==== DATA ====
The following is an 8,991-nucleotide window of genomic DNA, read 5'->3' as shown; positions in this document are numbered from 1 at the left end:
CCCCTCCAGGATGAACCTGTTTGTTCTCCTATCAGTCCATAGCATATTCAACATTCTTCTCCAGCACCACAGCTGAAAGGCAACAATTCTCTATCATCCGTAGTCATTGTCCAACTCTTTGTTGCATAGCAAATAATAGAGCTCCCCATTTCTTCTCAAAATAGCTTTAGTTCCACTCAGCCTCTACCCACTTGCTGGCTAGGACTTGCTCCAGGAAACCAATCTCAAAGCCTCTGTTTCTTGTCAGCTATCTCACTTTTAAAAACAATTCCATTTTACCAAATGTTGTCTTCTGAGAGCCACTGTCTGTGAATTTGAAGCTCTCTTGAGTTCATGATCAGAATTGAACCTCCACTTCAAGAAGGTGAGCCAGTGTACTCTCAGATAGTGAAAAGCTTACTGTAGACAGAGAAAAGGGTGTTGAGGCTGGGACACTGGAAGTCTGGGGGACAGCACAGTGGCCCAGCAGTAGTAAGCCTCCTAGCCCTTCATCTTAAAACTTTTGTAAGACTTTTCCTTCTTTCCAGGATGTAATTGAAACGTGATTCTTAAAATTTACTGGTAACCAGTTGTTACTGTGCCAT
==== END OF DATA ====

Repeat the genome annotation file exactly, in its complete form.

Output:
The following is an 8,991-nucleotide window of genomic DNA, read 5'->3' as shown; positions in this document are numbered from 1 at the left end:
CCCCTCCAGGATGAACCTGTTTGTTCTCCTATCAGTCCATAGCATATTCAACATTCTTCTCCAGCACCACAGCTGAAAGGCAACAATTCTCTATCATCCGTAGTCATTGTCCAACTCTTTGTTGCATAGCAAATAATAGAGCTCCCCATTTCTTCTCAAAATAGCTTTAGTTCCACTCAGCCTCTACCCACTTGCTGGCTAGGACTTGCTCCAGGAAACCAATCTCAAAGCCTCTGTTTCTTGTCAGCTATCTCACTTTTAAAAACAATTCCATTTTACCAAATGTTGTCTTCTGAGAGCCACTGTCTGTGAATTTGAAGCTCTCTTGAGTTCATGATCAGAATTGAACCTCCACTTCAAGAAGGTGAGCCAGTGTACTCTCAGATAGTGAAAAGCTTACTGTAGACAGAGAAAAGGGTGTTGAGGCTGGGACACTGGAAGTCTGGGGGACAGCACAGTGGCCCAGCAGTAGTAAGCCTCCTAGCCCTTCATCTTAAAACTTTTGTAAGACTTTTCCTTCTTTCCAGGATGTAATTGAAACGTGATTCTTAAAATTTACTGGTAACCAGTTGTTACTGTGCCAT